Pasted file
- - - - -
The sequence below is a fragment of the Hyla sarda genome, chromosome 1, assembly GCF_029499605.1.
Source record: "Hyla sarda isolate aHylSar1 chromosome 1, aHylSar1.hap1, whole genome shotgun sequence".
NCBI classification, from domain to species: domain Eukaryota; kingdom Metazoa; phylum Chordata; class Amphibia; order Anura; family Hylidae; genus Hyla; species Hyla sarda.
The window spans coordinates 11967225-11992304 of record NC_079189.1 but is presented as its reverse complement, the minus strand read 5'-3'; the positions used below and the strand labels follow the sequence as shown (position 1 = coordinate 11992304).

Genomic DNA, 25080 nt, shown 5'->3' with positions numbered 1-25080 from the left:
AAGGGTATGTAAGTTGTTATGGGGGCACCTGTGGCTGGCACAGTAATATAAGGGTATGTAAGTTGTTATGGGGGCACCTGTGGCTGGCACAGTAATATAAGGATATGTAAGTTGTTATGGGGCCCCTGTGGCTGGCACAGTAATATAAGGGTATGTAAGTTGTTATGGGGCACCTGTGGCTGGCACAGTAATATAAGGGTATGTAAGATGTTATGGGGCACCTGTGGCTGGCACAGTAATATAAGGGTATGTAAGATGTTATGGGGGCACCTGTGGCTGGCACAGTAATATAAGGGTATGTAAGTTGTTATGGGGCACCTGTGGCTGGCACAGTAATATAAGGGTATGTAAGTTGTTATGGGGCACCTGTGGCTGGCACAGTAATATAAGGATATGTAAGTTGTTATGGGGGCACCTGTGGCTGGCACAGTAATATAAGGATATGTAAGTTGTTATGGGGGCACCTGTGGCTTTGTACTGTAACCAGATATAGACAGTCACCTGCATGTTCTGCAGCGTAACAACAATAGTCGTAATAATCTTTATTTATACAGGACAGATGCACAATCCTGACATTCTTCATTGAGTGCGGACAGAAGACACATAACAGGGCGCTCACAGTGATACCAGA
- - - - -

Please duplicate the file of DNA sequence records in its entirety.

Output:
The sequence below is a fragment of the Hyla sarda genome, chromosome 1, assembly GCF_029499605.1.
Source record: "Hyla sarda isolate aHylSar1 chromosome 1, aHylSar1.hap1, whole genome shotgun sequence".
NCBI classification, from domain to species: domain Eukaryota; kingdom Metazoa; phylum Chordata; class Amphibia; order Anura; family Hylidae; genus Hyla; species Hyla sarda.
The window spans coordinates 11967225-11992304 of record NC_079189.1 but is presented as its reverse complement, the minus strand read 5'-3'; the positions used below and the strand labels follow the sequence as shown (position 1 = coordinate 11992304).

Genomic DNA, 25080 nt, shown 5'->3' with positions numbered 1-25080 from the left:
AAGGGTATGTAAGTTGTTATGGGGGCACCTGTGGCTGGCACAGTAATATAAGGGTATGTAAGTTGTTATGGGGGCACCTGTGGCTGGCACAGTAATATAAGGATATGTAAGTTGTTATGGGGCCCCTGTGGCTGGCACAGTAATATAAGGGTATGTAAGTTGTTATGGGGCACCTGTGGCTGGCACAGTAATATAAGGGTATGTAAGATGTTATGGGGCACCTGTGGCTGGCACAGTAATATAAGGGTATGTAAGATGTTATGGGGGCACCTGTGGCTGGCACAGTAATATAAGGGTATGTAAGTTGTTATGGGGCACCTGTGGCTGGCACAGTAATATAAGGGTATGTAAGTTGTTATGGGGCACCTGTGGCTGGCACAGTAATATAAGGATATGTAAGTTGTTATGGGGGCACCTGTGGCTGGCACAGTAATATAAGGATATGTAAGTTGTTATGGGGGCACCTGTGGCTTTGTACTGTAACCAGATATAGACAGTCACCTGCATGTTCTGCAGCGTAACAACAATAGTCGTAATAATCTTTATTTATACAGGACAGATGCACAATCCTGACATTCTTCATTGAGTGCGGACAGAAGACACATAACAGGGCGCTCACAGTGATACCAGA